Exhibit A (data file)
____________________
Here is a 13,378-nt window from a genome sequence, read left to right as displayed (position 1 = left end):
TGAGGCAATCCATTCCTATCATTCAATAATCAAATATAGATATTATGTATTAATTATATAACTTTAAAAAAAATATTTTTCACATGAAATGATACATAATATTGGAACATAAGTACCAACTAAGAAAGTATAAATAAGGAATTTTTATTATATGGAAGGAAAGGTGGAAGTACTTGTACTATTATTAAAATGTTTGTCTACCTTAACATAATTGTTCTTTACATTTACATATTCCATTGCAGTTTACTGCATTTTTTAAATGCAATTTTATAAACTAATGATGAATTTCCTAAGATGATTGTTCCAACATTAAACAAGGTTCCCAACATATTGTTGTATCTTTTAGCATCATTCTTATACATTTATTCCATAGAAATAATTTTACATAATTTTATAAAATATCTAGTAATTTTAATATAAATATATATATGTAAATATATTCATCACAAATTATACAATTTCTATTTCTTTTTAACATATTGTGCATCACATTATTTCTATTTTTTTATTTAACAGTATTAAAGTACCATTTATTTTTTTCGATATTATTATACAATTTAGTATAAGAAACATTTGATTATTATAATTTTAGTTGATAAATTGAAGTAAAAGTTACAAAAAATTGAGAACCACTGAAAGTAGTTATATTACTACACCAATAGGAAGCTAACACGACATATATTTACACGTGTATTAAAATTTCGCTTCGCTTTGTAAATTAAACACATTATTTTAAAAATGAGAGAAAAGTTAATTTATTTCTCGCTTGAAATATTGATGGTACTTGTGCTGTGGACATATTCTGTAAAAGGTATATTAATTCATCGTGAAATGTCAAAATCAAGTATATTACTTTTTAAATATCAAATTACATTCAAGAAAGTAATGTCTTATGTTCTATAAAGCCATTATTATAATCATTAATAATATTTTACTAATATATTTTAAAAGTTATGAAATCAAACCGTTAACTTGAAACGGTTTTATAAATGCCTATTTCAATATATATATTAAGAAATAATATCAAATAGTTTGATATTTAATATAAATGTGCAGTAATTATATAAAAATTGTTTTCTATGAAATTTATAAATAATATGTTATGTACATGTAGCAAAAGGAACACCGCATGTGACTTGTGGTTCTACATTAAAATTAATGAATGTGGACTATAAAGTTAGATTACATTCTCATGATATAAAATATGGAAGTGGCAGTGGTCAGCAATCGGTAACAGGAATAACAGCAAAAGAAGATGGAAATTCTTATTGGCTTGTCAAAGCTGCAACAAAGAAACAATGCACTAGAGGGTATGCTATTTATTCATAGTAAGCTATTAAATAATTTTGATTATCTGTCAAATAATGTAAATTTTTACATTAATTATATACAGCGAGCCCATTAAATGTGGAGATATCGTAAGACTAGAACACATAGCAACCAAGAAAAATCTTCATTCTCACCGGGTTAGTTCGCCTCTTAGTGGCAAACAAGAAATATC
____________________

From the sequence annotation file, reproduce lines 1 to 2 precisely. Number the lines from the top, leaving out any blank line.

Here is a 13,378-nt window from a genome sequence, read left to right as displayed (position 1 = left end):
TGAGGCAATCCATTCCTATCATTCAATAATCAAATATAGATATTATGTATTAATTATATAACTTTAAAAAAAATATTTTTCACATGAAATGATACATAATATTGGAACATAAGTACCAACTAAGAAAGTATAAATAAGGAATTTTTATTATATGGAAGGAAAGGTGGAAGTACTTGTACTATTATTAAAATGTTTGTCTACCTTAACATAATTGTTCTTTACATTTACATATTCCATTGCAGTTTACTGCATTTTTTAAATGCAATTTTATAAACTAATGATGAATTTCCTAAGATGATTGTTCCAACATTAAACAAGGTTCCCAACATATTGTTGTATCTTTTAGCATCATTCTTATACATTTATTCCATAGAAATAATTTTACATAATTTTATAAAATATCTAGTAATTTTAATATAAATATATATATGTAAATATATTCATCACAAATTATACAATTTCTATTTCTTTTTAACATATTGTGCATCACATTATTTCTATTTTTTTATTTAACAGTATTAAAGTACCATTTATTTTTTTCGATATTATTATACAATTTAGTATAAGAAACATTTGATTATTATAATTTTAGTTGATAAATTGAAGTAAAAGTTACAAAAAATTGAGAACCACTGAAAGTAGTTATATTACTACACCAATAGGAAGCTAACACGACATATATTTACACGTGTATTAAAATTTCGCTTCGCTTTGTAAATTAAACACATTATTTTAAAAATGAGAGAAAAGTTAATTTATTTCTCGCTTGAAATATTGATGGTACTTGTGCTGTGGACATATTCTGTAAAAGGTATATTAATTCATCGTGAAATGTCAAAATCAAGTATATTACTTTTTAAATATCAAATTACATTCAAGAAAGTAATGTCTTATGTTCTATAAAGCCATTATTATAATCATTAATAATATTTTACTAATATATTTTAAAAGTTATGAAATCAAACCGTTAACTTGAAACGGTTTTATAAATGCCTATTTCAATATATATATTAAGAAATAATATCAAATAGTTTGATATTTAATATAAATGTGCAGTAATTATATAAAAATTGTTTTCTATGAAATTTATAAATAATATGTTATGTACATGTAGCAAAAGGAACACCGCATGTGACTTGTGGTTCTACATTAAAATTAATGAATGTGGACTATAAAGTTAGATTACATTCTCATGATATAAAATATGGAAGTGGCAGTGGTCAGCAATCGGTAACAGGAATAACAGCAAAAGAAGATGGAAATTCTTATTGGCTTGTCAAAGCTGCAACAAAGAAACAATGCACTAGAGGGTATGCTATTTATTCATAGTAAGCTATTAAATAATTTTGATTATCTGTCAAATAATGTAAATTTTTACATTAATTATATACAGCGAGCCCATTAAATGTGGAGATATCGTAAGACTAGAACACATAGCAACCAAGAAAAATCTTCATTCTCACCGGGTTAGTTCGCCTCTTAGTGGCAAACAAGAAATATC